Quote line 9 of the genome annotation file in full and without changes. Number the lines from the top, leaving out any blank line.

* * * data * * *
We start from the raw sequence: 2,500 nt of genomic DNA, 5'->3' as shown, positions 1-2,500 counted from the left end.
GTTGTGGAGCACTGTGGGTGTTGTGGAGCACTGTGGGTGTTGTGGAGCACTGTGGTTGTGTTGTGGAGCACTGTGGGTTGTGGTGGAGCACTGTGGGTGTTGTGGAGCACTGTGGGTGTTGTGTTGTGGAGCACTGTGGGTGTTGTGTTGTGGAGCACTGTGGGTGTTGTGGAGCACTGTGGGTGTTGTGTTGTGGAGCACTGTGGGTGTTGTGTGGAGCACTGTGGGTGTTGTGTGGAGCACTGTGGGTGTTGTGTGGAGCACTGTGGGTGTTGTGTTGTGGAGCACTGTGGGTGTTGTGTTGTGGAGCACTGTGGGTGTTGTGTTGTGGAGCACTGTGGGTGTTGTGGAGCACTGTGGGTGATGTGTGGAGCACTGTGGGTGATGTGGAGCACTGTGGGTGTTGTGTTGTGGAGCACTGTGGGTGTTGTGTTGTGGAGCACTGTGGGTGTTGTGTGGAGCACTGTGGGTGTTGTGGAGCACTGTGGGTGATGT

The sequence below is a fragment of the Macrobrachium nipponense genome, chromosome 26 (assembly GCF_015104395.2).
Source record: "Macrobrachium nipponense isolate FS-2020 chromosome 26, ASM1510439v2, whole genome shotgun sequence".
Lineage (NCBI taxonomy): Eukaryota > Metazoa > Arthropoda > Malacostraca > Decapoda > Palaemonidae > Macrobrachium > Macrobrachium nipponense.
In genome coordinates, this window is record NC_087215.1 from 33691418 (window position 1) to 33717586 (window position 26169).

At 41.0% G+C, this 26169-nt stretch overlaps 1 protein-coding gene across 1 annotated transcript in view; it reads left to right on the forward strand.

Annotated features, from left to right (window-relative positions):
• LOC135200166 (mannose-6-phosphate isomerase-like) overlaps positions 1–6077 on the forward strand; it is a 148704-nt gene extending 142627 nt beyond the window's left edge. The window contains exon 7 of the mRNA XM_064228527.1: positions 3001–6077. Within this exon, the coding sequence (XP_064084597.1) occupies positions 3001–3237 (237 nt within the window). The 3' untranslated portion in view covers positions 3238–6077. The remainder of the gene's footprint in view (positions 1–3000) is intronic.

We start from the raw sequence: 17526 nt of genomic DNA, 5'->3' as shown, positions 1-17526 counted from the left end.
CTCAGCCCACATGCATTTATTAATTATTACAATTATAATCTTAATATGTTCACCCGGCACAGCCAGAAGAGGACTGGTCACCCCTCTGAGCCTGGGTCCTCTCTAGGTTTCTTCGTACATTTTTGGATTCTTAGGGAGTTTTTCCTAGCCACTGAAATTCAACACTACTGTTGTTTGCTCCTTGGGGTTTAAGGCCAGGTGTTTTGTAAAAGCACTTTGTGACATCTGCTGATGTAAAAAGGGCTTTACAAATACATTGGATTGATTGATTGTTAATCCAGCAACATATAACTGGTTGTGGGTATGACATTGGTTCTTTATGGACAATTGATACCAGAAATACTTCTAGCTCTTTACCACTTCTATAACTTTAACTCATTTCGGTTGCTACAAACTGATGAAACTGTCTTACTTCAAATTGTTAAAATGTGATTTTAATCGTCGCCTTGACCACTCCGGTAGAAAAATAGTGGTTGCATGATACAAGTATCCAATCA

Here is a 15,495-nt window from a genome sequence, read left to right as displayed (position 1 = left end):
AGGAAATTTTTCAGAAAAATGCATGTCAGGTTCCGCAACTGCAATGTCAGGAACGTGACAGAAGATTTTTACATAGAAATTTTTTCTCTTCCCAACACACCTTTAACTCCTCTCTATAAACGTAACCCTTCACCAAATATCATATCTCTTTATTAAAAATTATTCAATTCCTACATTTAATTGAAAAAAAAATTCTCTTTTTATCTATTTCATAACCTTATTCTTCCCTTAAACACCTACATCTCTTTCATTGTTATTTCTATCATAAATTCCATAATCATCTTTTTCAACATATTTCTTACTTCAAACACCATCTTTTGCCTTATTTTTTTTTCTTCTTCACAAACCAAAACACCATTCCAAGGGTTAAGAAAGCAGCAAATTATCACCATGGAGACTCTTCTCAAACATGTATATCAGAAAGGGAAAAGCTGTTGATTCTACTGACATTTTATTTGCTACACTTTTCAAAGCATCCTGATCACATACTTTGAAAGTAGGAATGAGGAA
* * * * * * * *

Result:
• LOC135200166 (mannose-6-phosphate isomerase-like) overlaps positions 1–6077 on the forward strand; it is a 148704-nt gene extending 142627 nt beyond the window's left edge. The window contains exon 7 of the mRNA XM_064228527.1: positions 3001–6077. Within this exon, the coding sequence (XP_064084597.1) occupies positions 3001–3237 (237 nt within the window). The 3' untranslated portion in view covers positions 3238–6077. The remainder of the gene's footprint in view (positions 1–3000) is intronic.